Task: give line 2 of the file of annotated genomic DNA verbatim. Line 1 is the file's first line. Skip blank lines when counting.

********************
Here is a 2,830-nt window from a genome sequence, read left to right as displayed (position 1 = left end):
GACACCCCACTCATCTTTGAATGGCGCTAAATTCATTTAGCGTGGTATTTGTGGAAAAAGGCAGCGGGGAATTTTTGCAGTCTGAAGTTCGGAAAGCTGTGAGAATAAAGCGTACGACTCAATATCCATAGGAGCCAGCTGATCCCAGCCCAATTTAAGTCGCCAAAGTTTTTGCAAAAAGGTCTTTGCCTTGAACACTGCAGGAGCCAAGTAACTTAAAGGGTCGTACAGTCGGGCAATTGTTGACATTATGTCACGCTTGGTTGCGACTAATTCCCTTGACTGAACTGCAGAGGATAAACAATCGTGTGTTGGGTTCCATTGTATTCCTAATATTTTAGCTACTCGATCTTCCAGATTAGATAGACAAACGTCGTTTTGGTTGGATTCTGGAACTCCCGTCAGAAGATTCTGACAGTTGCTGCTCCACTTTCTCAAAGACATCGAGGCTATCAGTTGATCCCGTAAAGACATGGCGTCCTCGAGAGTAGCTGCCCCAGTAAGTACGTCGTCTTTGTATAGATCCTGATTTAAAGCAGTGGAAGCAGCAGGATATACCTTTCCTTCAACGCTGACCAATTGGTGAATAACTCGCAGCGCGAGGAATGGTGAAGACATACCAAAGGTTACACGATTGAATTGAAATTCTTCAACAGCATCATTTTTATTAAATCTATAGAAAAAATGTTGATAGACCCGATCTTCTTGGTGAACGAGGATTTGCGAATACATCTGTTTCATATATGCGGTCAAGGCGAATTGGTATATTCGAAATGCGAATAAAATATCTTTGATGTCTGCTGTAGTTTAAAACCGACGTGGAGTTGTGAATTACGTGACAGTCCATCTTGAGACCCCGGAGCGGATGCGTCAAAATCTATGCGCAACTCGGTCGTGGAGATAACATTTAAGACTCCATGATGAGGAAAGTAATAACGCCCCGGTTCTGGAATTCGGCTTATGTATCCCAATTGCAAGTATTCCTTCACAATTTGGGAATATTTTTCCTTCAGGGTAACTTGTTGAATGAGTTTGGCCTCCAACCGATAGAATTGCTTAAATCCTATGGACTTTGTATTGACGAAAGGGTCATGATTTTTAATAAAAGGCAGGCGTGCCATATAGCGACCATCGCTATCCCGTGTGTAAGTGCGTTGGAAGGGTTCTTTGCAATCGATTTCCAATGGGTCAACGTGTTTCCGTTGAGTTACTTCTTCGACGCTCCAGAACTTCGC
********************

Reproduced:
GACACCCCACTCATCTTTGAATGGCGCTAAATTCATTTAGCGTGGTATTTGTGGAAAAAGGCAGCGGGGAATTTTTGCAGTCTGAAGTTCGGAAAGCTGTGAGAATAAAGCGTACGACTCAATATCCATAGGAGCCAGCTGATCCCAGCCCAATTTAAGTCGCCAAAGTTTTTGCAAAAAGGTCTTTGCCTTGAACACTGCAGGAGCCAAGTAACTTAAAGGGTCGTACAGTCGGGCAATTGTTGACATTATGTCACGCTTGGTTGCGACTAATTCCCTTGACTGAACTGCAGAGGATAAACAATCGTGTGTTGGGTTCCATTGTATTCCTAATATTTTAGCTACTCGATCTTCCAGATTAGATAGACAAACGTCGTTTTGGTTGGATTCTGGAACTCCCGTCAGAAGATTCTGACAGTTGCTGCTCCACTTTCTCAAAGACATCGAGGCTATCAGTTGATCCCGTAAAGACATGGCGTCCTCGAGAGTAGCTGCCCCAGTAAGTACGTCGTCTTTGTATAGATCCTGATTTAAAGCAGTGGAAGCAGCAGGATATACCTTTCCTTCAACGCTGACCAATTGGTGAATAACTCGCAGCGCGAGGAATGGTGAAGACATACCAAAGGTTACACGATTGAATTGAAATTCTTCAACAGCATCATTTTTATTAAATCTATAGAAAAAATGTTGATAGACCCGATCTTCTTGGTGAACGAGGATTTGCGAATACATCTGTTTCATATATGCGGTCAAGGCGAATTGGTATATTCGAAATGCGAATAAAATATCTTTGATGTCTGCTGTAGTTTAAAACCGACGTGGAGTTGTGAATTACGTGACAGTCCATCTTGAGACCCCGGAGCGGATGCGTCAAAATCTATGCGCAACTCGGTCGTGGAGATAACATTTAAGACTCCATGATGAGGAAAGTAATAACGCCCCGGTTCTGGAATTCGGCTTATGTATCCCAATTGCAAGTATTCCTTCACAATTTGGGAATATTTTTCCTTCAGGGTAACTTGTTGAATGAGTTTGGCCTCCAACCGATAGAATTGCTTAAATCCTATGGACTTTGTATTGACGAAAGGGTCATGATTTTTAATAAAAGGCAGGCGTGCCATATAGCGACCATCGCTATCCCGTGTGTAAGTGCGTTGGAAGGGTTCTTTGCAATCGATTTCCAATGGGTCAACGTGTTTCCGTTGAGTTACTTCTTCGACGCTCCAGAACTTCGC